'Hollywood East' girds for real-life disaster film as storm nears

'Hollywood East' girds for real-life disaster film as storm nears

Hurricane Florence shops
A man walks past a boarded up shop in Wilmington, North Carolina on September 12, 2018. (Photo: AFP/ANDREW CABALLERO-REYNOLDS)

WILMINGTON, United States: The sandy beaches and historic red brick homes of Wilmington, North Carolina have been the setting for many a Hollywood production, but there's nothing make-believe about the powerful hurricane bearing down on the picturesque coastal city.

Hurricane Florence, a powerful and dangerous storm described as the biggest to hit this part of the US East Coast in decades, could make landfall in the Carolinas late Thursday (Sep 13) with devastating fury.

In its expected path is Wilmington - a port city of roughly 120,000 that is sometimes called "Wilmywood" or "Hollywood East."

It has served as the backdrop for dozens of films and television shows - from action blockbuster "Iron Man 3," to charming TV teem drama "Dawson's Creek" to the eerie CBS series "Under the Dome."

But these days, the only cameras around belong to news crews filming frantic people getting ready for the monster storm heading their way.

People are boarding up homes and shops, supermarket shelves have been emptied by people grabbing all the essentials they can find, and gas stations have run out of fuel.

"We stocked up on water and got the board games to keep the kids busy," said Ken Price. "It's just a waiting game now."


Retiree Ken Ripley - who has owned a seaside home in Wrightsville Beach, part of the greater Wilmington area, for 15 years - has seen his share of hurricanes.

This time, he is heading inland for safer .

"This one is by far the worst," he said as he placed sheet metal over the windows of his house.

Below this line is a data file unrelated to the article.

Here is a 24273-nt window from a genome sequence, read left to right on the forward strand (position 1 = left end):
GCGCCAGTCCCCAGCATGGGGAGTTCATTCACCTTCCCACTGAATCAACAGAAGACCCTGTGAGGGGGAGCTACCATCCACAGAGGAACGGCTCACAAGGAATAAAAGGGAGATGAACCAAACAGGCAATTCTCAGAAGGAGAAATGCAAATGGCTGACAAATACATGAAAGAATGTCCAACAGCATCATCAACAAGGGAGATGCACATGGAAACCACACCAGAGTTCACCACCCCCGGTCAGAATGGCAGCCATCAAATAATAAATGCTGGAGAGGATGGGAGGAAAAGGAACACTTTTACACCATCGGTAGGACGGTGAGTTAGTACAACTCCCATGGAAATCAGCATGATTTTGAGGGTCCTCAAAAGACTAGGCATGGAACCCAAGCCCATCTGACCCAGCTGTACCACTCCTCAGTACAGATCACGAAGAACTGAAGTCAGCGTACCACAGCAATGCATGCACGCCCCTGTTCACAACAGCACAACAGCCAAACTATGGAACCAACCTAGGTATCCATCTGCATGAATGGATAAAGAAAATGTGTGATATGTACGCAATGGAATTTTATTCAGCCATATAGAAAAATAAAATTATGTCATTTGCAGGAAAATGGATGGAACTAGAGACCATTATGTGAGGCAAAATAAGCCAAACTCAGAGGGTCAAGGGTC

"It could take the roof off, but I hope it won't hurt" the overall structure of the house, Ripley added.

"I'll be back down here a week after the hurricane. There should be a lot of fixing up to do."

Others, like Josh Ledford, have no place to go other than emergency shelters set up in government buildings and elsewhere.

"You know I don't want to be here for as long as they are speculating that I'm probably going to have to be. Probably two, three days max," said Ledford outside a school hosting hurricane refugees.

"But if need be, then I guess we'll have to do it."

Ryan Limpert, another resident of Wilmington, did not really want to come to the school, either.

But he saw no choice but to settle in with others fleeing the coming storm. Some arrived with just blankets and pillows - no other belongings.

"There seems to be a lot of people here that want to help out, which I guess is a good thing," said Limpert.

"I don't know, I'm keeping my head up."

Roads leading out away from the area were jammed with cars.

Highway 40 seemed to be open only for northbound traffic, away from Wilmywood.

"Disaster is at the doorstep and is coming in," North Carolina Governor Roy Cooper said.

"If you are on the coast, there is still time to get out safely. If you are not under an evacuation order, finish your preparations today."

Source: AFP/ad